Finding Hope


WCA sees increase in domestic violence calls with COVID lockdowns

Posted at 12:11 PM, Nov 23, 2020
and last updated 2020-11-24 08:40:17-05

BOISE, Idaho — COVID-19 lockdowns are aimed to help reduce the spread of the Coronavirus and lower transmission, but unfortunately, due to being locked indoors and not having the same resources as before, more are facing domestic abuse and domestic violence during the pandemic according to the Women's and Children's Alliance in Boise

From January through September of 2019 to January through September of 2020, the WCA has seen a 91% increase in hotline calls related to domestic violence.

In 2019, the shelter had only four emergency intakes total, and this year, there have been 16 so far.

"It is very troubling. The fact that it has just continued to be so dangerous for individuals," CEO of WCA Boise Beatrice Black says. "With the increase in COVID cases and the increased emphasis to stay home, you are going to find that the individuals who follow that will be safer from COVID, but it's also a way to keep people trapped in a home with someone who is not necessarily safe for them."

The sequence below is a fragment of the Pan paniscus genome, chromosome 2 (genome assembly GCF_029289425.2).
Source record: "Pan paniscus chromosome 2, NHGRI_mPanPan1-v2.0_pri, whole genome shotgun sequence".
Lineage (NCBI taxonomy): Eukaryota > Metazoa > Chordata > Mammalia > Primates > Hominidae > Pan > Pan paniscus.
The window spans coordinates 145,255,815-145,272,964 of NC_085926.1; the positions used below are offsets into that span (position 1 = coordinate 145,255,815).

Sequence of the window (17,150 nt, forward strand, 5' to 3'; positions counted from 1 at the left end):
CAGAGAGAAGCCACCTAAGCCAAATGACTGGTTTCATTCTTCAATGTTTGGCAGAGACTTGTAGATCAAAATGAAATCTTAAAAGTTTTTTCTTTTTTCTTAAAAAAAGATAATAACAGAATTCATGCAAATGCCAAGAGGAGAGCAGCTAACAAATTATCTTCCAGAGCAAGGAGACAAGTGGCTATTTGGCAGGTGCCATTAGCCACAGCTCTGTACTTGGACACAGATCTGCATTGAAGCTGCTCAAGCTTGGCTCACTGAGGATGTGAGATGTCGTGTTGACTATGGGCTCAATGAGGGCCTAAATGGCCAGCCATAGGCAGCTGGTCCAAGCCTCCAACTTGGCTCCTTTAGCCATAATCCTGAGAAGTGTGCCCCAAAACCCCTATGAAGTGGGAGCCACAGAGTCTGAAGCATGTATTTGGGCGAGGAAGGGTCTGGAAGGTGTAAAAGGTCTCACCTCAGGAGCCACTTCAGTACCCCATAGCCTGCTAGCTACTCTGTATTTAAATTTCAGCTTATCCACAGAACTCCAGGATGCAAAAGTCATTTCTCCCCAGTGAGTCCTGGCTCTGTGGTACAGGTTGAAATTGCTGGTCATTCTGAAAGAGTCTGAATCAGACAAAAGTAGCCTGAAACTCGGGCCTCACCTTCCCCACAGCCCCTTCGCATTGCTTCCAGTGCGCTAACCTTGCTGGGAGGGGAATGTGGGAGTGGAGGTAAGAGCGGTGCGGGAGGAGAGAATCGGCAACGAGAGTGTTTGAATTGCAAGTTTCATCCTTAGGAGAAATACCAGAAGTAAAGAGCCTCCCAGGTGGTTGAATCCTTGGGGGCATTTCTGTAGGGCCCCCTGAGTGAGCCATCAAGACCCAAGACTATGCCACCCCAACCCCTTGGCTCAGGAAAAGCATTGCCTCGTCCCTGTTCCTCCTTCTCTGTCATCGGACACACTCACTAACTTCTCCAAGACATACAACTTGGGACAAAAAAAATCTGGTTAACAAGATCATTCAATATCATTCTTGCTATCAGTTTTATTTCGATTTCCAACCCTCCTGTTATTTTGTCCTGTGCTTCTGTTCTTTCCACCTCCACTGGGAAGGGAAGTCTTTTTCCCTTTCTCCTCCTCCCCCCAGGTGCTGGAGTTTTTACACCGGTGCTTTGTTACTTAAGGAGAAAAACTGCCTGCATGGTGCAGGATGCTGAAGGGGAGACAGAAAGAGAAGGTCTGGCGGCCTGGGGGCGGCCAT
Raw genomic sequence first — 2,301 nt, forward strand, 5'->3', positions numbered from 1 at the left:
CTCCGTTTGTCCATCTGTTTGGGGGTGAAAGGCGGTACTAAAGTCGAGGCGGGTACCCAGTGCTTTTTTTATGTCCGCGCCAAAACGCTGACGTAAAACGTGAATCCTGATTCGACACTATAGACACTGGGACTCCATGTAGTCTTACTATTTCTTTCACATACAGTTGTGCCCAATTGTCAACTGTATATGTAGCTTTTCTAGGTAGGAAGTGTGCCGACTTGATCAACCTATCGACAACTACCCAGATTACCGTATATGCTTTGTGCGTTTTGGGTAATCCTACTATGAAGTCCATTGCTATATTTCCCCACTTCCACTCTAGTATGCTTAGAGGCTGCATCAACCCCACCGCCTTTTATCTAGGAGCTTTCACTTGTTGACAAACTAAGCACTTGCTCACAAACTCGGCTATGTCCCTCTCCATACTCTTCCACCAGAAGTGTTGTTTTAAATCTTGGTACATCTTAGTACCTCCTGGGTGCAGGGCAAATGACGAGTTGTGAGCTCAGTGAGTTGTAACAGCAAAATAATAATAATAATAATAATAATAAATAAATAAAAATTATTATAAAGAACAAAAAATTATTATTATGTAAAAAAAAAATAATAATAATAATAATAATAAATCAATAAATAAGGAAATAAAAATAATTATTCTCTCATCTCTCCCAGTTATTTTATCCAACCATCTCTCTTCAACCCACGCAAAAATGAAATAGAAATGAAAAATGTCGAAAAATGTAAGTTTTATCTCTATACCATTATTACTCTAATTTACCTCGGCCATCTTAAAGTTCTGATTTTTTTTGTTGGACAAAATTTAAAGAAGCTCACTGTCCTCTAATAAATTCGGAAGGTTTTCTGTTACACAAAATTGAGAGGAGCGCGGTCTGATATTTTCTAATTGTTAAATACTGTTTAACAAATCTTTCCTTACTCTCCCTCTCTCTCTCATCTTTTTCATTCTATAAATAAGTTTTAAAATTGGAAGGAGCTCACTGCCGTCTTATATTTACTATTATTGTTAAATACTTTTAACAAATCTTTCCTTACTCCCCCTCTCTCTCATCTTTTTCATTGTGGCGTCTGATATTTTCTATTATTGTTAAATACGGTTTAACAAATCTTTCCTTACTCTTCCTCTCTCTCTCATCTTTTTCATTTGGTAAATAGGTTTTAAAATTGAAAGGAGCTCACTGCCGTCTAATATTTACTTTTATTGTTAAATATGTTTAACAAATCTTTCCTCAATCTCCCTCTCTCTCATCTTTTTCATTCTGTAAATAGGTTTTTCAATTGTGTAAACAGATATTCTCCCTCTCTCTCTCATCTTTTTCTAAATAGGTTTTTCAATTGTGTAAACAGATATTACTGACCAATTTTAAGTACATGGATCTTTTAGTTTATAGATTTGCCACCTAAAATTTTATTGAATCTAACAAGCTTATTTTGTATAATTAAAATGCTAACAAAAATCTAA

The first place to reach out for help is by calling their 24-hour hotline. WCA staff are on the other line to reassure anyone who is calling and support them with appropriate resources.

"Just being able to have somebody to hear you out and validate that what you are feeling based on those situations is real and it's profound, and it's painful," WCA program director Beronica Salazar says. "We really just want to be there to be responsive to their needs."

After a call, the WCA works to find out the appropriate resources for the individual calling.

"Depending on when they are ready, we might say 'hey have you thought about this program, we can offer it for free', and then you don't have to worry about the cost being prohibited because we have that support," Salazar says.

The WCA wants everyone to know; you are not alone. Reaching out is the first step and has been successful for many others.

"Somehow they were able to in that pain, reach out and they were able to get the resources, and they were able to ask for help and where they are now is just so humbling to me," Black says.

If you or someone you know needs help and facing a domestic violence situation, visit the WCA's website or call the 24-hour hotline at (208)-343-7025.